The Personal Property Securities Act 2009 (Cth) (PPSA) came into operation on 30 January 2012 and is relevant to various aspects of commercial leasing. As we draw closer to the end of the “transitional period” on 30 January 2014, landlords need to ensure that their transitional security interests (i.e. security interests contained in lease agreements that were entered into prior to 30 January 2012) are perfected to avoid losing priority. In the context of a commercial lease, where the relevant property is likely to be in the possession and control of the tenant, the appropriate means of perfection is registration on the online Personal Property Securities Register (PPSR).
Transitional security interests are afforded temporary perfection until 30 January 2014. Following this time, any security interest that has not been perfected by registration on the PPSR will lose its “temporary perfection” status and become an unperfected security interest. Unperfected security interests are afforded the lowest priority under the PPSA and will be defeated by a registered security interest, even ifit came into existence later in time. Furthermore, if the tenant becomes insolvent, unperfected security interests will be unenforceable.
Registrable security interests relevant to commercial leases include:
Leases of personal property
Leases and bailments of goods with a duration in excess of one year are considered ‘PPS Leases’ and should be perfected by registration.
Fittings, furnishings and fitout
Where a landlord purchases items of the tenant’s fitout, if the lease provides that such items remain the property of the landlord, then this gives rise to a security interest under the PPSA. This includes fitting, furnishings and equipment, but excludes fixtures.
Where a fitout incentive payment is provided, such interests will constitute Purchase Money Security Interests (PMSIs) and will enjoy ‘super priority’ over all other registered security interests, even those that are registered earlier in time. However, to qualify as a PMSI, the security interest must be registered within a strict time period, which is typically within 15 business days of the tenant obtaining possession of the property.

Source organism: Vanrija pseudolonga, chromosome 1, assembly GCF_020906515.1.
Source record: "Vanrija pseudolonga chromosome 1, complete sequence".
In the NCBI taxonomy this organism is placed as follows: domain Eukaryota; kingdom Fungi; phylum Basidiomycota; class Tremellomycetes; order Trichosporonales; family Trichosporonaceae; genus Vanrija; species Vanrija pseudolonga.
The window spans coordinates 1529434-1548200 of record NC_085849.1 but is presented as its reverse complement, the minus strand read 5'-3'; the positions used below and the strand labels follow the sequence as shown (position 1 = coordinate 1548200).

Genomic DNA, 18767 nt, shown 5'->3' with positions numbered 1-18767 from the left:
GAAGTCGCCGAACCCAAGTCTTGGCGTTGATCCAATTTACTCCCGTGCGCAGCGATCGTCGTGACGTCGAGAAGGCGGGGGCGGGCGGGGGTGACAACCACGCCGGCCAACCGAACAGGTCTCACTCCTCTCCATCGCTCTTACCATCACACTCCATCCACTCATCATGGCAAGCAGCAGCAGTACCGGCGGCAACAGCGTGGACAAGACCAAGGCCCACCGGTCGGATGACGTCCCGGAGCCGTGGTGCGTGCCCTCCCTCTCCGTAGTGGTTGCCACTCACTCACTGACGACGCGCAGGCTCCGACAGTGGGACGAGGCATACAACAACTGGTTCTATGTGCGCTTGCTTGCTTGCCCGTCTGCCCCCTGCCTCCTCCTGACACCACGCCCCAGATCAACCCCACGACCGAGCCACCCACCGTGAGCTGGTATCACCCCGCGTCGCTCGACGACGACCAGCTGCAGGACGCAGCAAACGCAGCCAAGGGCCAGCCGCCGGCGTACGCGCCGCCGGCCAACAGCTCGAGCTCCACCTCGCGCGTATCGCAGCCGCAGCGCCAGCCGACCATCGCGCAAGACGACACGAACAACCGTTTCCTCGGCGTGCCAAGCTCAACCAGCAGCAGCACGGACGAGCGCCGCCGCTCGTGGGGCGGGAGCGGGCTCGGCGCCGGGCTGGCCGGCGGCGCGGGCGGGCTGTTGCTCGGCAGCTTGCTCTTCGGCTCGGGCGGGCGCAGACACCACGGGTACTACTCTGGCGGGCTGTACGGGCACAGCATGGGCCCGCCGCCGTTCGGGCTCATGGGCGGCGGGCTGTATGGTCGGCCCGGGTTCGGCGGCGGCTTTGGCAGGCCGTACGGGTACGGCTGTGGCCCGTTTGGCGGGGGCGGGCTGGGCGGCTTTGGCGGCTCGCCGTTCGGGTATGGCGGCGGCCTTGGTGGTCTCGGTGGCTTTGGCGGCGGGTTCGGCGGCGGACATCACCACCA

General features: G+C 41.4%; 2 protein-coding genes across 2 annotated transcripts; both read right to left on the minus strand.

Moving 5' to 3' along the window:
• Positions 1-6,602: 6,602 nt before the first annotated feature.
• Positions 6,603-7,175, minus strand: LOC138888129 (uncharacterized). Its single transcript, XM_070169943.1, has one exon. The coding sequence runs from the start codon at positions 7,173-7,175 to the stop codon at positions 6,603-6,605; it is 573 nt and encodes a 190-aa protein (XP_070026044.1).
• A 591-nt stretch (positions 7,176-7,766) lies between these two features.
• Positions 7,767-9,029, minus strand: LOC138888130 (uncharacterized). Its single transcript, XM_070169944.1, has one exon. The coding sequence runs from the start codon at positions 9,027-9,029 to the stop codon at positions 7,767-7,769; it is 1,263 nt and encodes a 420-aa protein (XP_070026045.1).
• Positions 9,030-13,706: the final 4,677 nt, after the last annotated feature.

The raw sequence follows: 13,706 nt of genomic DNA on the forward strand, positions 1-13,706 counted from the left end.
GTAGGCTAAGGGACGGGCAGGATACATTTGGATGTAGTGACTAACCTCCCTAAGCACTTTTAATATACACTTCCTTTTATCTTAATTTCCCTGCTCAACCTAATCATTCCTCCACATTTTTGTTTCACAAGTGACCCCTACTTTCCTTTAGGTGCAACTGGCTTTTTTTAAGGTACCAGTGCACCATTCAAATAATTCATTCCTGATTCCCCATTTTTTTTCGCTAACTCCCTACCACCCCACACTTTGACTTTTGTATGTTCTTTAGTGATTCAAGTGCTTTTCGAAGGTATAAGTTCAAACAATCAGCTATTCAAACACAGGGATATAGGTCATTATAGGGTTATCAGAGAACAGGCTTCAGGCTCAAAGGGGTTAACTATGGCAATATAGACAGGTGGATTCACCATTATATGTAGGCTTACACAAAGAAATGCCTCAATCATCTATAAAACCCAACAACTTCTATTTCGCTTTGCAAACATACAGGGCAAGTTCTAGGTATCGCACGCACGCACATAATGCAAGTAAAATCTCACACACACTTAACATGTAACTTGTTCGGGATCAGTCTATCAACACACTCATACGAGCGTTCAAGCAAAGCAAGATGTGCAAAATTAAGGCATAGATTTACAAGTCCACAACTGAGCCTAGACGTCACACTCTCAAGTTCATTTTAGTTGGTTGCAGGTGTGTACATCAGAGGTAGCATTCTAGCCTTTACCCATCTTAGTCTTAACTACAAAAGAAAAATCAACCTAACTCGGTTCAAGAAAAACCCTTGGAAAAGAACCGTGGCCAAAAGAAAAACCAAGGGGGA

A cash security deposit provided by a tenant to secure performance by the tenant of its obligations under the lease is a registrable security interest.
Where deposits are held in an account with an Authorised Deposit Taking Institution (i.e. a bank) (ADI), landlords should consider negotiating a priority agreement with the ADI to ensure that any security interests in favour of the ADI over the account (which are given priority over all other perfected security interests) do not defeat the landlord’s security interest in the account.
Leases often grant the landlord a power of attorney to deal with licences that attach to property, such as liquor licences, in the event of early termination or default. Consideration should be given as to whether such rights create a registrable security interest.
Lease agreements may give rise to a number of further registrable security interests, for example:
- An interest in tenant’s goods abandoned upon termination of the lease; and
- Rights to enter upon leased premises and deal with property upon default.
Notably, bank guarantees and personal guarantees are, in effect, contractual ‘promises to pay’ and do not give rise to a security interest as they do not give the landlord an interest in personal property.